Never So Few (1959)

Never So FewWith his role on TV’s Wanted: Dead or Alive playing bounty hunter Josh Randall, Steve McQueen introduced himself to American audiences in a big way. And though he had starred in several feature films — The Great St. Louis Bank Robbery, the cult classic The Blob — he got his first true big break in a major studio release with 1959’s Never So Few. It’s a good — if flawed — flick, but the star power is evident, even in a supporting role with an all-star cast.

It’s 1943 in Burma with Captain Tom Reynolds (Frank Sinatra) and Capt. Danny DeMortimer (Richard Johnson) command a small group of OSS operatives leading a unit of Kachin resistance fighters. Less than 1,000 men are holding back some 40,000 Japanese troops, Reynolds, DeMortimer and the native Kachins leading raids all over the country. They’re outnumbered, undersupplied and constantly fighting an uphill battle. The duo earns a leave, both officers enjoying a break. First up on their list? Find a doctor for the wounded men and then go to HQ to demand the support the guerilla fighters so desperately need. In the meantime, Reynolds finds some time for romance, seeing a beautiful Italian girl, Carla (Gina Lollobrigida), currently with an arms dealer.

I love WWII movies, love Sinatra and love McQueen, so when I stumbled across this 1959 war drama from director John Sturges years ago, my first thought was simple. How the hell had I missed this flick for so long?!? The answer is pretty simple. It’s a mixed bag of a final product. ‘Few’ is an above-average war flick when…it focuses on the war! Go figure, right? Far too much time — at least half of the 124-minute running time — is spent on a chemistry-less “romance” and “love triangle” among Sinatra, Lollobrigida and an underused Paul Henreid as the arms dealer. It goes absolutely nowhere and is almost uncomfortable to watch. Sinatra gives the old college try, but it’s a romantic subplot that’s DOA.

The unfortunate part is that the war story aspect of ‘Few’ is pretty dang good. It’s based on a true story concerning the fighting in Burma before the Allies retook the country in late 1943 and into 1944. It’s not a romantic portrayal of war. We see blood in the firefights. The action isn’t graphic but can be startling. Reynolds has to mercy kill one of his men, a gutshot soldier with no relief in sight. It’s an at-times bleak, downright cynical portrayal of guerrilla fighting. The most interesting angle taken? A third act issue with American forces battling both Japanese infantry and Chinese troops supposedly on the Allied side. It gets some interesting points for going down a road (and story) not often addressed, especially as early as 1959.

So here’s a shocker; the director of classics The Great Escape and The Magnificent Seven (among several other very good to near-classic films), Sturges is able to helm a damn exciting WWII adventure with an impressive all-star cast of some badass dudes. Sinatra always played variations on his own charming, confident persona, and that’s no different here. His Reynolds is a capable, tough as nails officer who knows the task he’s been given is near impossible. Johnson is a scene-stealer as DeMortimer, Reynolds’ second-in-command, a very British officer (who favors a monocle) but is coolly efficient under fire. They have an excellent Batman-Robin, Butch-and-Sundance vibe, that of two men who have been to hell and back in combat.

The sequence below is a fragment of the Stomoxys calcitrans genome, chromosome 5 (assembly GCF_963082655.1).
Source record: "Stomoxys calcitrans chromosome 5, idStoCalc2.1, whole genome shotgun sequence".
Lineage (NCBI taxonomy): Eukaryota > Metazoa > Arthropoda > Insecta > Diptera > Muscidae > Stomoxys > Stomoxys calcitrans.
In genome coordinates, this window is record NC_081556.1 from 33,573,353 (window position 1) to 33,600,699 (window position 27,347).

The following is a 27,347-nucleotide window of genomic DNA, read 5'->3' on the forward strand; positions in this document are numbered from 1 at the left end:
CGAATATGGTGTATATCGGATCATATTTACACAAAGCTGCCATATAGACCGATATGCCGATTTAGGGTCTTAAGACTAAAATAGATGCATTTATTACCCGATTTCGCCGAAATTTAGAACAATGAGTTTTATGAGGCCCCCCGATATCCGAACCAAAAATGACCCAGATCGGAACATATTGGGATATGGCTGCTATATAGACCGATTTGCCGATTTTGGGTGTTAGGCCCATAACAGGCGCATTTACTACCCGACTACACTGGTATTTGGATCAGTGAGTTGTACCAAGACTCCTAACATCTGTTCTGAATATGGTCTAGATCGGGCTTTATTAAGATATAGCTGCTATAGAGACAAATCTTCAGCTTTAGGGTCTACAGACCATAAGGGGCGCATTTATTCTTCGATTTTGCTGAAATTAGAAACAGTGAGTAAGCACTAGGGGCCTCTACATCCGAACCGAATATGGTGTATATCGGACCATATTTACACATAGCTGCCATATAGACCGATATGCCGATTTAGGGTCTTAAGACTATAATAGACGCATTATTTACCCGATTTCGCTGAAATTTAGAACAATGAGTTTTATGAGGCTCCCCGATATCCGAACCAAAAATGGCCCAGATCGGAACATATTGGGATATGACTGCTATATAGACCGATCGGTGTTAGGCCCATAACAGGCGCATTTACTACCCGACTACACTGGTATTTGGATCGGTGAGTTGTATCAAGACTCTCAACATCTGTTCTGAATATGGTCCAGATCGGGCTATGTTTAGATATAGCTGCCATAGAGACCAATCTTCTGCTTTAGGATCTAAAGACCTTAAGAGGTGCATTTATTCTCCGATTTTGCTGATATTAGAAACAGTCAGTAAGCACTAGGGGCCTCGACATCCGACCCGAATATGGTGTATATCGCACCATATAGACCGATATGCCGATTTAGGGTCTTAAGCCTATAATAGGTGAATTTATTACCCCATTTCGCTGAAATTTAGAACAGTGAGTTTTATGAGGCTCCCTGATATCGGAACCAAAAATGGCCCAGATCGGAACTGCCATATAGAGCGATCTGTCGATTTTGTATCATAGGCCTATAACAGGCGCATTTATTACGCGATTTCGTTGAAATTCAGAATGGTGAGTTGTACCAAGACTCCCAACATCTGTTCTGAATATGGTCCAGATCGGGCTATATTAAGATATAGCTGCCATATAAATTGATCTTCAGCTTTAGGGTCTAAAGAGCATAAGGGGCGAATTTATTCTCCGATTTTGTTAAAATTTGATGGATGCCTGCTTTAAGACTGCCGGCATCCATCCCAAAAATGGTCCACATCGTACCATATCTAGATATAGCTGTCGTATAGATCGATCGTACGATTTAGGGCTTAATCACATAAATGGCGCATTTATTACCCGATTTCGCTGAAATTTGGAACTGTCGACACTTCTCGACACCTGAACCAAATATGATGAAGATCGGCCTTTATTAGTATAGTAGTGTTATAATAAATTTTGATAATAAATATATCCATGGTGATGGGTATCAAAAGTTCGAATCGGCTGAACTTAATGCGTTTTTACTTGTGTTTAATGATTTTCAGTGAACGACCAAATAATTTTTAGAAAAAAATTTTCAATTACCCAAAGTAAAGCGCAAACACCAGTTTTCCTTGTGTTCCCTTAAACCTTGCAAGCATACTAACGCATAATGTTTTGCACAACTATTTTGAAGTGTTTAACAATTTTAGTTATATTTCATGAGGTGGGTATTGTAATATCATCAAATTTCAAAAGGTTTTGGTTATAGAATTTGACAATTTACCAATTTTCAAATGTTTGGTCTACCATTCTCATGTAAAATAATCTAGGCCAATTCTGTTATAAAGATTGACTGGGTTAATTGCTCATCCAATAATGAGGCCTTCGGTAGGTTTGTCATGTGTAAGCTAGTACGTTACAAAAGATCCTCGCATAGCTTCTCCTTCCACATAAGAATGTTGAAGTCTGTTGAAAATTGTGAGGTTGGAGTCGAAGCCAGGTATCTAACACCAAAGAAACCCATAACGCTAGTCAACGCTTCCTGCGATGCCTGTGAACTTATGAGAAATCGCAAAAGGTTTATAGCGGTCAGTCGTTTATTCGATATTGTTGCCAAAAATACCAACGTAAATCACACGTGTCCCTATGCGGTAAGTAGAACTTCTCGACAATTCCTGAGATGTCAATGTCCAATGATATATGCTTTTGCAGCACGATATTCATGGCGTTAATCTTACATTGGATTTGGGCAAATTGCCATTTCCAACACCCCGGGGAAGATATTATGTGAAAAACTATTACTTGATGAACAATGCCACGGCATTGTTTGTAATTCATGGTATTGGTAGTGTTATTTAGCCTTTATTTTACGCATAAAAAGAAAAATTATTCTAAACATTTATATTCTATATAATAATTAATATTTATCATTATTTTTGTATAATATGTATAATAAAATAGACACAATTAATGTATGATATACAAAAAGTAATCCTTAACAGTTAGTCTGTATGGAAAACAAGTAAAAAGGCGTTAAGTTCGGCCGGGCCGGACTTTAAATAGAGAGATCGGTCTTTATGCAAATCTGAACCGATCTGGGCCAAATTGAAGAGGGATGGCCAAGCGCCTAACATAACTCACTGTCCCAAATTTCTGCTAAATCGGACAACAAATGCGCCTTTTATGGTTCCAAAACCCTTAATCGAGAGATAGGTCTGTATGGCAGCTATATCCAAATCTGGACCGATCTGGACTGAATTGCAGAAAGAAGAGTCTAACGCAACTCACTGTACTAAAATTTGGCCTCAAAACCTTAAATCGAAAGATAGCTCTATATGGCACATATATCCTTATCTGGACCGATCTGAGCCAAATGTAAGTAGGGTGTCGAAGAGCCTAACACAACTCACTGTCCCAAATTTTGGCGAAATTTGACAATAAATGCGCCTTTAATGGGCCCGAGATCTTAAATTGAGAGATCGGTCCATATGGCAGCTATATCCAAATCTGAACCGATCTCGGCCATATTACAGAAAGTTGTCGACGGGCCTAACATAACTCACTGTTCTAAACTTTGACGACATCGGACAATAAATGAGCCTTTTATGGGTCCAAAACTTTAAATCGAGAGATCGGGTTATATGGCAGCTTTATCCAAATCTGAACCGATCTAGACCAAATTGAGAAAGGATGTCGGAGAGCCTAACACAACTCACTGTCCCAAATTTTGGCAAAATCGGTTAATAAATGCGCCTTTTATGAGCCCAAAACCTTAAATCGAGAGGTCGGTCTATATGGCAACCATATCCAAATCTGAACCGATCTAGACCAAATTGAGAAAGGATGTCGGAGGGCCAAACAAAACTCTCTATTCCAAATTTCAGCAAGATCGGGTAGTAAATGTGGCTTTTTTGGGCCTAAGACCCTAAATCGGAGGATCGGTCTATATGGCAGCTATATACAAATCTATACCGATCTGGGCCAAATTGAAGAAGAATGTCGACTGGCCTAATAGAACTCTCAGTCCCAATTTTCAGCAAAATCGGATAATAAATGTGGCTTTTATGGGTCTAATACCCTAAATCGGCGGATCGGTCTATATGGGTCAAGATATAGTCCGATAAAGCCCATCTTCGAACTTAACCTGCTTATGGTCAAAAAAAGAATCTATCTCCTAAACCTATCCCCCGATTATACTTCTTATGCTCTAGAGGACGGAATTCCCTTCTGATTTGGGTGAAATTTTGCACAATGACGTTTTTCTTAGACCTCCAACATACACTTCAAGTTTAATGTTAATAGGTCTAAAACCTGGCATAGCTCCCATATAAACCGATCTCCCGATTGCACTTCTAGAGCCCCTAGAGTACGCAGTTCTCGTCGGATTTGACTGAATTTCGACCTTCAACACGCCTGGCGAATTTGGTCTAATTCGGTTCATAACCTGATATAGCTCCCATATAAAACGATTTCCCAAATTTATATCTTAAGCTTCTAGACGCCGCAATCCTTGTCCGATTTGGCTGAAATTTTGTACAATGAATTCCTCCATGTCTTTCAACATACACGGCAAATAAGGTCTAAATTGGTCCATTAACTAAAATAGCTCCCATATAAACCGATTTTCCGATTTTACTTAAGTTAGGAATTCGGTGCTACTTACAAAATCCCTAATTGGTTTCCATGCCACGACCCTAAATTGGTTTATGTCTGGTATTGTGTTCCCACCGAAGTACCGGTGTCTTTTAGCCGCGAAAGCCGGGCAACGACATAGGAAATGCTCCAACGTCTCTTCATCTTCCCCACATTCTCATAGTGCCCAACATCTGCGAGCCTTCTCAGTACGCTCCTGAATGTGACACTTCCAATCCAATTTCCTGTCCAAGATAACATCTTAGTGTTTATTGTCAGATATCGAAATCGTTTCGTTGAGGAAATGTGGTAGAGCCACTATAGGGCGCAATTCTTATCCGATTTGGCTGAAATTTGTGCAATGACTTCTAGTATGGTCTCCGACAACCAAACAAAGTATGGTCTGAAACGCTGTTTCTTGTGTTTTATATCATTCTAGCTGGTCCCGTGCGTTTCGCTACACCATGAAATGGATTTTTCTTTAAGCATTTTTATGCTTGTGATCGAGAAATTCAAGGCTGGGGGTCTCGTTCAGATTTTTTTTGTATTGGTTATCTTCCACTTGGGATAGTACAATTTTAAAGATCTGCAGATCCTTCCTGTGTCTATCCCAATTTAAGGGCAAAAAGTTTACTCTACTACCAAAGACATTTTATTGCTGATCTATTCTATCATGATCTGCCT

And then there’s that McQueen guy. What a presence on display, McQueen stealing scenes left and right with his physical presence and his quick-firing line delivery. You see the little touches McQueen would become famous for, stealing a scene with a quick movement, a twitch here and there. As for Reynolds’ team, also look for Peter Lawford as Travis, the surgeon, Dean Jones as Norby, the radioman, Charles Bronson as Danforth, the Navajo code-talker and Philip Ahn as Nautang, the ranking Kachin. There is a camaraderie and a bond among these men that carries the war scenes through the much slower romantic portions of the story.

In other smaller supporting parts, look for Brian Donlevy, Robert Bray, John Hoyt and Whit Bissell. Also keep out for George Takei, Mako and James Hong in quick parts.

Filmed on location in Thailand, Burma, India and Sri Lanka, ‘Few’ has a great authentic look with a great backdrop to the story. Composer Hugo Friedhofer turns in an excellent score as well, give it a listen HERE. As for the action, what’s there is choice. Three separate battles are well-handled, loud and chaotic and crazy, the highlight being an attack on a heavily-guarded Japanese airfield in the dead of night. It’s a flawed film overall — a bit of a two-face — but what’s good overpowers the bad, weaker parts. Know those flaws going in, and you should enjoy it.

Never So Few (1959): ***/****